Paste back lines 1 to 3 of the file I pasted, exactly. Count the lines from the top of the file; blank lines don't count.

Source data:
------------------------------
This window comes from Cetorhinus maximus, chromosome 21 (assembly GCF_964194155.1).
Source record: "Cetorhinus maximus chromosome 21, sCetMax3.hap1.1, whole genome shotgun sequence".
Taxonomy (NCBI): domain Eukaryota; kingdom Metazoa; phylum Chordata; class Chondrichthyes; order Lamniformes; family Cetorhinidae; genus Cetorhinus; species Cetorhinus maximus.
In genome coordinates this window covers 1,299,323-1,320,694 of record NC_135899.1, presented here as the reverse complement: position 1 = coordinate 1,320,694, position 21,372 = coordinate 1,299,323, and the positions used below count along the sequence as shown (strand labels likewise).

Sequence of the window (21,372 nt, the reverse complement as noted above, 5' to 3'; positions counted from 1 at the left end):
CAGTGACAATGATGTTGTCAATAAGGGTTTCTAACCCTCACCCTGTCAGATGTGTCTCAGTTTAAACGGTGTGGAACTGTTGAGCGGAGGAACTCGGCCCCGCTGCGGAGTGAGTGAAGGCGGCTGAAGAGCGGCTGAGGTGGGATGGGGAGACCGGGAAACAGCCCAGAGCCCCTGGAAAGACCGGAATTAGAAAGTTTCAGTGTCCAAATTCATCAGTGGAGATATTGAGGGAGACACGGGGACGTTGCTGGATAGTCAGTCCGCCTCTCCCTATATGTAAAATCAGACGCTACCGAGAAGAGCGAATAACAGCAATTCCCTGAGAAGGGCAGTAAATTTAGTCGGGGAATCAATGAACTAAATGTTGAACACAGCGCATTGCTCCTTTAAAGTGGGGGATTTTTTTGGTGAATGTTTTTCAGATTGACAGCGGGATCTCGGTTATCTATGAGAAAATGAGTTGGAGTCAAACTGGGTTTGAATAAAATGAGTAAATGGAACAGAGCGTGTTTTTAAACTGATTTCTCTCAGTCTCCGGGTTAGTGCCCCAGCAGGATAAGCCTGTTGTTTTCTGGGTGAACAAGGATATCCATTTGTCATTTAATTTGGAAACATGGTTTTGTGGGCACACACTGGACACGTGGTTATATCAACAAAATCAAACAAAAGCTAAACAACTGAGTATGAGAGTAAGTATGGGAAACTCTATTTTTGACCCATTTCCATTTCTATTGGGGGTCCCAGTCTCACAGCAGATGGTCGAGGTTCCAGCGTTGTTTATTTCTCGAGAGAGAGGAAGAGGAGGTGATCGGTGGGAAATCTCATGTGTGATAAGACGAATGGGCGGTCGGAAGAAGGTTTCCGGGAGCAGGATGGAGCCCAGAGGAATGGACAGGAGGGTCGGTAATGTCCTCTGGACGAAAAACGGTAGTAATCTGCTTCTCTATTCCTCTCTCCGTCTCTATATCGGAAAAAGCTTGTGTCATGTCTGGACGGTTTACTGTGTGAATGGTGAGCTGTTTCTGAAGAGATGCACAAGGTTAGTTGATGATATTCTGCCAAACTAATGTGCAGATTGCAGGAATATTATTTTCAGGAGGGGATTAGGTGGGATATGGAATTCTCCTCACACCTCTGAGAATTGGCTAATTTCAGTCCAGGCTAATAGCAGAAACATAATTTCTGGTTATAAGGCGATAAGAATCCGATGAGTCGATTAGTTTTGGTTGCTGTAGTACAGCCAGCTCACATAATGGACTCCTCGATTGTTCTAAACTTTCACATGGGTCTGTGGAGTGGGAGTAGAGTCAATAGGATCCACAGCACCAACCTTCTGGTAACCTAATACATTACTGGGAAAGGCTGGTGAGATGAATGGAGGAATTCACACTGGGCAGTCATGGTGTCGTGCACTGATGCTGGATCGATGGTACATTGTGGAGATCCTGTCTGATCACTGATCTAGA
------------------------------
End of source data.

This window comes from Cetorhinus maximus, chromosome 21 (assembly GCF_964194155.1).
Source record: "Cetorhinus maximus chromosome 21, sCetMax3.hap1.1, whole genome shotgun sequence".
Taxonomy (NCBI): domain Eukaryota; kingdom Metazoa; phylum Chordata; class Chondrichthyes; order Lamniformes; family Cetorhinidae; genus Cetorhinus; species Cetorhinus maximus.